Congress pushes for release of American pastor imprisoned in Iran

Naghmeh Abedini, wife of imprisoned Iranian-American minister Saeed Abedini, at Capitol Hill hearing on religious minorities in Iran on March 15, 2013. Behind her is her lawyer, Jordan Sekulow, executive director of the American Center for Law and Justice. RNS photo by Adelle M. Banks

Naghmeh Abedini, wife of imprisoned Iranian-American minister Saeed Abedini, at Capitol Hill hearing on religious minorities in Iran on March 15, 2013. Behind her is her lawyer, Jordan Sekulow, executive director of the American Center for Law and Justice. RNS photo by Adelle M. Banks

This image is available for Web and print publication. For questions, contact Sally Morrow.

WASHINGTON (RNS) Congress is pressing for the release of Iranian-American pastor Saeed Abedini, a U.S. citizen who has been imprisoned in Iran for his religious beliefs since September 2012. On Wednesday (Nov. 20) the House Foreign Affairs Committee approved a bipartisan resolution condemning Iran’s persecution of religious minorities and urging Abedini’s immediate release.  The resolution will now go to the full House. The Senate unanimously passed a similar resolution Nov. 14. The U.S. and Iran are conducting talks in Geneva aimed at reining in Iran’s nuclear program, and those backing Abedini hope the time is right for his freedom. “It is important especially with the nuclear negotiations in Geneva that Congress speak out with one voice on behalf of pastor Abedini in support of his immediate release,” said U.S. Rep. Chris Smith, a New Jersey Republican. The House and Senate resolutions follow Abedini’s transfer from Evin Prison, a facility for political prisoners, to Rajai Shahr Prison. He is now held in a ward for rapists and murderers, according to the American Center for Law and Justice, a law firm that represents Abedini’s wife, Nagmeh. Abedini has been allowed visits from his Iranian family, who have confirmed he is alive. The Iranian government sentenced Abedini to eight years in prison after convicting him of “undermining” the government by spreading his religious beliefs. Abedini had previously worked with house churches in Iran; in 2012 he helped at an orphanage and visited family.
U.S. Rep. Chris Smith, a New Jersey Republican, photo courtesy of the office of U.S. Rep. Chris Smith.

U.S. Rep. Chris Smith, a New Jersey Republican. Photo courtesy of the office of U.S. Rep. Chris Smith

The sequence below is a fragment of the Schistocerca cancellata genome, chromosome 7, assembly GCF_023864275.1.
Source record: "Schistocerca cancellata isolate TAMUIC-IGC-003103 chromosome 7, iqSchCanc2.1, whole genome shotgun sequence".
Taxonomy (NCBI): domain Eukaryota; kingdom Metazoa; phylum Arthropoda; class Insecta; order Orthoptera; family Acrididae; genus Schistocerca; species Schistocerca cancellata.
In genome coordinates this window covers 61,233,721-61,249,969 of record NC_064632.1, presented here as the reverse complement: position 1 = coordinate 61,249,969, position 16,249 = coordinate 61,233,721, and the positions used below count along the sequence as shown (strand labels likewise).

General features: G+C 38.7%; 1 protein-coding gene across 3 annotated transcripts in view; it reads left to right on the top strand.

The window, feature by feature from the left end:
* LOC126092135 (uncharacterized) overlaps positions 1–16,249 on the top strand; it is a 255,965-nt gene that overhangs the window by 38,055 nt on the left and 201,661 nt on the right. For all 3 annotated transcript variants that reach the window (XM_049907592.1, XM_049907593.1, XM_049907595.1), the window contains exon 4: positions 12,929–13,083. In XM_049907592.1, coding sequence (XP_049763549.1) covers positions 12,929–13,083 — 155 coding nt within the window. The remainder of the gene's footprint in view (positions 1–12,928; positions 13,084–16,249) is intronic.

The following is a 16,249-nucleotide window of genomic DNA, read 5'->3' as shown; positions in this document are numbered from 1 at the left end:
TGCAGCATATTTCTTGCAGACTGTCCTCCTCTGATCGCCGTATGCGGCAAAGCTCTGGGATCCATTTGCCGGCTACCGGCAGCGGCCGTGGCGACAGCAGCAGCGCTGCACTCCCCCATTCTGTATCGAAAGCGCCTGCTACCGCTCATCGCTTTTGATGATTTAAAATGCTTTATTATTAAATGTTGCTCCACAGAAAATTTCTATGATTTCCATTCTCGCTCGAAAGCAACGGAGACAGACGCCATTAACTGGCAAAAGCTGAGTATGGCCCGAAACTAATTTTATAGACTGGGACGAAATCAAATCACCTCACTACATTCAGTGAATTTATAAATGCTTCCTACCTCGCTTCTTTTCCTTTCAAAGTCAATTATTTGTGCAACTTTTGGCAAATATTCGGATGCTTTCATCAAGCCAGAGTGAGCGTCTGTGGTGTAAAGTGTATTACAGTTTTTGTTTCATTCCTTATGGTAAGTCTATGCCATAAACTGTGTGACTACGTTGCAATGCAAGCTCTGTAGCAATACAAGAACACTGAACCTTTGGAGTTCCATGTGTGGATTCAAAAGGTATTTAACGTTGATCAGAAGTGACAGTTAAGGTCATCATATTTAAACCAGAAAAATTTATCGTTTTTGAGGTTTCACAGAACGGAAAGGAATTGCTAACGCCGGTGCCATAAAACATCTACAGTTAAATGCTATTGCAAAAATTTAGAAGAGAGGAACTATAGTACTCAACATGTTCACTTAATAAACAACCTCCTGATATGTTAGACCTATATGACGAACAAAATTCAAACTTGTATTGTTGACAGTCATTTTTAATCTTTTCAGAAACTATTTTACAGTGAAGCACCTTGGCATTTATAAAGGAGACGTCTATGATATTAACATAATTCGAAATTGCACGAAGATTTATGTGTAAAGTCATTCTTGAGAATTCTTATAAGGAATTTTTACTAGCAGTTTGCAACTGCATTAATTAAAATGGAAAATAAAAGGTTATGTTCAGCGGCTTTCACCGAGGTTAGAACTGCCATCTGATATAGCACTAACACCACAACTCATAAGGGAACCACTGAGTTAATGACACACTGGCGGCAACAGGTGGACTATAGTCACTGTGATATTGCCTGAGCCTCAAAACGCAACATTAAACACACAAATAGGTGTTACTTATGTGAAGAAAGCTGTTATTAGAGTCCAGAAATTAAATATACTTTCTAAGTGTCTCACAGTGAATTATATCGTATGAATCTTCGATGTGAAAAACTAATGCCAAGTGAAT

This image is available for Web and print publication. For questions, contact Sally Morrow.

Smith said that Abedini promised the Iranian government he would not proselytize — and that Abedini had upheld his side of the bargain. Since his arrest, Abedini has endured beatings causing internal bleeding and has had medical care withheld, according to the ACLJ. His wife and two children await his return. Abedini’s persecution is part of a wider policy against religious minorities in Iran, Smith said. President Barack Obama and Secretary of State John Kerry have both spoken out for Abedini’s release. YS/MG END BURGESS The post Congress pushes for release of American pastor imprisoned in Iran appeared first on Religion News Service.

9 Responses to “Congress pushes for release of American pastor imprisoned in Iran”

  1. Michele Joseph

    It’s very sad that nothing seems to change. we go in here, we go in there, we fight & kill everybody ,mostly civilians, it seems, and there is never any real improvement of any kind. One generation follows another, each more radicalized & militant than the next, and nothing changes. The faces change, the places change but everything stays the same. The result of this most recent thing is the complete loss of hope for the Pastor, I’m sorry to say, and for the Bahai’s , our beloved Yaran. We have tried our methods for milennia, and nothing changes.
    There is no wise direction to move. This thing will anger Iran ( bad), this thing will anger Israel, (very bad) . If Iran is angered, so will a bunch of other nations be angered, if Israel is angered, so will others.
    I think we all know what is to come, don’t we ? And it will be awful, a third of the people, the plants, the land, the seas, it’s happening before our eyes. It is inevitable. There are those who will die, there are those who will live. It is soon to be over.
    For my part, I choose to fight no more. There is a new world on the other side of this, the Promised Land, where they have beat their swords into plough-shares.
    Before the destruction of Sodom and Gamorra, God instructed Lot & his family not to look back-not to look back or to be turned into a pillar of salt ( which I take to mean-paralyzed with their own tears. But, Lots’ wife did look back,and she was frozen.
    I choose to not look back. To recognize, remember, honor & grieve all that came before, and then, to kiss it good-bye & walk away. Not to be trapped in endless mourning , but to move on.
    Bahai’s believe we have been given a plan for a new civilization, with remedies for what ails us now. New ways of problem-solving, educating ,providing for & caring for one another in a new society.
    I am someone like Lot’s wife. For years, I was locked in the paralysis of grief, without the heart to continue, and without a vision of the future.
    I don’t believe in fighting. You pointed out the victories attained by military action, and they were, indeed, precious and honorable, and in their time, of value, pearls on the string of the creations of humanity.
    But, now, it is just endless repetition, with nothing to be gained, all is loss.
    I am happy to dedicate myself to a larger purpose, a grand purpose, the ultimate fulfillment of the original plan of God.
    God has said to bind the law to our heads, to our hearts, to the work of our hands, and we can. We do know His Will by heart, we know the Law, we have been given example after example of Its’ application.